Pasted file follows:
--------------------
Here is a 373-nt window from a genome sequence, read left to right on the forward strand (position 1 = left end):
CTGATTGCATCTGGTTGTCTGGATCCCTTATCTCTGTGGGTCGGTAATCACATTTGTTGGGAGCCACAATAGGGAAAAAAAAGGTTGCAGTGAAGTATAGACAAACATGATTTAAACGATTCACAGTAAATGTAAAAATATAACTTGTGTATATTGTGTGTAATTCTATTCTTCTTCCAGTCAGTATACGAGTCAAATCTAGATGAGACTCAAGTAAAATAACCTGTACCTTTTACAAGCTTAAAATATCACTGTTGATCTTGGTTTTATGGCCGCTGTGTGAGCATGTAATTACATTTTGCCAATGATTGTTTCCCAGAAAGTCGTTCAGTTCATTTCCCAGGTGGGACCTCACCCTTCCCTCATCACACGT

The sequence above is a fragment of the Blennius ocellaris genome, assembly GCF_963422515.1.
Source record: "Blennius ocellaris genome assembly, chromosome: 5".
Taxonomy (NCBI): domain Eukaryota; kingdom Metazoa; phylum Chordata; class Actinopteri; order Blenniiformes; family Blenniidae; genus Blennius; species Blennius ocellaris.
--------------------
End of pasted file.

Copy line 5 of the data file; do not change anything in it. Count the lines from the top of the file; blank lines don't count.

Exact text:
Taxonomy (NCBI): domain Eukaryota; kingdom Metazoa; phylum Chordata; class Actinopteri; order Blenniiformes; family Blenniidae; genus Blennius; species Blennius ocellaris.